only a sub-set of the costs, including only those that tend to fluctuate, or that often need
management intervention. The others are assumed to be constant.

When manufacturing companies often earn only 5% NPBT (Net Profit Before Tax), a 35%
Cost of Quality ("COQ") indicates that 40% of gross revenue is generated by the company
as profit, but only 5% of that gets trapped as NPBT. Therefore, the profit yield is only
12.5% (87.5% of the available profit is lost before it gets to the bank).

For improvements in Cost of Quality ("COQ"), some manufacturers have been able to
reduce manufacturing costs by as much as 7.65% per year, every year, for more than 10
years.

For Six Sigma processes, Cost of Quality ("COQ") is usually reduced to less than 1% of
gross sales Rs. This indicates that, as large and unbelievable as Cost of Quality ("COQ") $
seems to most managers, it is a real number that can be eliminated through hard work and
dedication.

Obviously, as more and more improvements are made, it becomes more difficult to find the
next saving. This is when an excellent Cost of Quality ("COQ") system can help point out
the remaining opportunities.

2.7 Typical Symptoms

For organizations that:

• Currently have no Cost of Quality ("COQ") system, but could benefit from a well-
designed & implemented Cost of Quality ("COQ") system.
• Have a Cost of Quality ("COQ") system, but that Cost of Quality ("COQ") system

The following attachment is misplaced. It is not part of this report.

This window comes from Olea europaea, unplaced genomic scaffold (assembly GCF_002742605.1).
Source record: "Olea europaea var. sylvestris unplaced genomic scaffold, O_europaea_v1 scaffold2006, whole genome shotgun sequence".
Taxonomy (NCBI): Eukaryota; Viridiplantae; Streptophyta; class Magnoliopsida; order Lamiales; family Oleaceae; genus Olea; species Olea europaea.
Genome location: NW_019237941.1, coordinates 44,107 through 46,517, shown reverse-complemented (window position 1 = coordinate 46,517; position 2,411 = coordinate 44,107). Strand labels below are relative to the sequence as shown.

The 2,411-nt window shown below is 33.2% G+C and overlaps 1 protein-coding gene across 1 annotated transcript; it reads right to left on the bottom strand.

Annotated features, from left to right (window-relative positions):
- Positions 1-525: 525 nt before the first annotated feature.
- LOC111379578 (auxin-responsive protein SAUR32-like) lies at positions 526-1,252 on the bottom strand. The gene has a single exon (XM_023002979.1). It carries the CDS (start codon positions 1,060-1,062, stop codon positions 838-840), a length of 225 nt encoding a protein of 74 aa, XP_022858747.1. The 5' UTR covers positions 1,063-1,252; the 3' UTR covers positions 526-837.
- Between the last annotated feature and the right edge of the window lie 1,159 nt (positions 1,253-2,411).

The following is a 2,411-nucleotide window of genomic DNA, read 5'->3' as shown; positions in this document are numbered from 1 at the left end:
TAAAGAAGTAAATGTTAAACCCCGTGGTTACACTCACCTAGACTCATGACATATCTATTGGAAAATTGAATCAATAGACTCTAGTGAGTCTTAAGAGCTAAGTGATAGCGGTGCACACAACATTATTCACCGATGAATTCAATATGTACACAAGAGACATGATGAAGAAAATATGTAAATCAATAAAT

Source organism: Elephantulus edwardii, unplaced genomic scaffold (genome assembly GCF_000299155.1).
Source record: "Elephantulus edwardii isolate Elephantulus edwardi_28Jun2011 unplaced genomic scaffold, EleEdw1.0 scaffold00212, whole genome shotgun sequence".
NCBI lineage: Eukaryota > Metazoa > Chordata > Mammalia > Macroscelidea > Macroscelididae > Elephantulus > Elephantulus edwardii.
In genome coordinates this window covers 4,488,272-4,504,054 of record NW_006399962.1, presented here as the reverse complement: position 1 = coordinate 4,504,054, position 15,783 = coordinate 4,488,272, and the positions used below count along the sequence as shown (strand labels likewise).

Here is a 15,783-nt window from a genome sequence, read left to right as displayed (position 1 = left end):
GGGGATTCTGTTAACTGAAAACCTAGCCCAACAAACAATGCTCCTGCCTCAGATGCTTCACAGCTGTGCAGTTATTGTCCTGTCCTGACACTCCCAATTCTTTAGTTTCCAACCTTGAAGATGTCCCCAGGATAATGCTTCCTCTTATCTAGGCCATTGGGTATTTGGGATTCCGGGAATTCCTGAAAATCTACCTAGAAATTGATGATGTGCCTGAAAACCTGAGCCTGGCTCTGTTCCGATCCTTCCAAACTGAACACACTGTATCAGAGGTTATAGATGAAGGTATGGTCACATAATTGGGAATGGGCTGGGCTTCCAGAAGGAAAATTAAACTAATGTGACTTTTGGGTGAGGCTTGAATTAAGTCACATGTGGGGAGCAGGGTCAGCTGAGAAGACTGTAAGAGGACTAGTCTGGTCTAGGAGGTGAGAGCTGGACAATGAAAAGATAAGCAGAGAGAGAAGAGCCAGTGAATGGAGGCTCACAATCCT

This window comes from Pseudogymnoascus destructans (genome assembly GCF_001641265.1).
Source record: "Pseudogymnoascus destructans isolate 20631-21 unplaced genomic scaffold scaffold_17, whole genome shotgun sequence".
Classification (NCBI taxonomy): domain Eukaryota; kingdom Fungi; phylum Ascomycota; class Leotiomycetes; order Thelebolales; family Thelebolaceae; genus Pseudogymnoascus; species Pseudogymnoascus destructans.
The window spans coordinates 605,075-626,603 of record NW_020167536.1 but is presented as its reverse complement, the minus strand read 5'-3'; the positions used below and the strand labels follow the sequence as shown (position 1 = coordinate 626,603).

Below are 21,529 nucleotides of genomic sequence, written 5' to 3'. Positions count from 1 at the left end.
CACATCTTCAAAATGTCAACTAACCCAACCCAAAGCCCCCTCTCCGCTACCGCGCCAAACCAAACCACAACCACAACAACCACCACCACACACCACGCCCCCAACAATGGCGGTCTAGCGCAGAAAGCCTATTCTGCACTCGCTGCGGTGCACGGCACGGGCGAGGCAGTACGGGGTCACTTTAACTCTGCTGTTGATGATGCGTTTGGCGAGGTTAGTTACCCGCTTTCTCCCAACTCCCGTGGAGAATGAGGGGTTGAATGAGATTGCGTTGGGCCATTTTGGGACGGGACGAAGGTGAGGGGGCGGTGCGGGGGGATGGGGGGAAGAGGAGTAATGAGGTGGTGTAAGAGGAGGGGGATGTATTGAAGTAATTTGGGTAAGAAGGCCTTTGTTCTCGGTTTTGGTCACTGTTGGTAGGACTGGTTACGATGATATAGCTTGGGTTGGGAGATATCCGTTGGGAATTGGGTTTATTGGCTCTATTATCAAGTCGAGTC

is poorly designed, or poorly implemented.

the following symptoms are typically felt:

• Slow rate of improvement


• Low or no profitability
• Bureaucracy or complexity of business processes continue to get worse and worse
• Changes in one area tend to have disastrous effects in other areas
• Management get personally involved in quality problems only during a major crisis
• Management is running out of ideas on where to cut costs any further
• All employees are not actively and personally involved in driving the Organization's
Mission forward
• Many individuals and departments disagree on what are the top priorities for the
Organization
• Sub-processes and Departments are operated in a manner that is detrimental to the
Organization's overall best interest.
• For organizations not using COQ Software, there are often higher costs for running
the COQ system, inconsistent implementation, and non-optimum results from the
COQ system.

2.8 Typical Problems Encountered

Because of poor design or poor implementation of Cost of Quality ("COQ") systems, the
Cost of Quality ("COQ") systems often suffer from one or more of the following problems:

• COQ data collection is watered-down, or has superficial implementations that


quickly become make-work exercises with little or no benefit, other than to fill
filing cabinets or hard disk drives on computers.

• Efforts are directed at where it is easy to collect data, or easy to implement changes,
instead of focusing on the Cost of Quality ("COQ") priorities (eg. largest cost
category, most variation, largest business risk, etc.)

• The Cost of Quality ("COQ") input data are often incomplete. The Cost of Quality
("COQ") definitions are often un-clear, or not fully understood, resulting in varying
interpretation and implementation over time. This variability tends to add
significant noise to the Cost of Quality ("COQ") data, clouding the interpretation
and hiding significant trends for extended periods of time.

• Management does not actively use the Cost of Quality ("COQ") data in an effective
manner. Decisions are often made without neither realizing nor considering the
impact on Cost of Quality ("COQ"), thereby neutering the Cost of Quality ("COQ")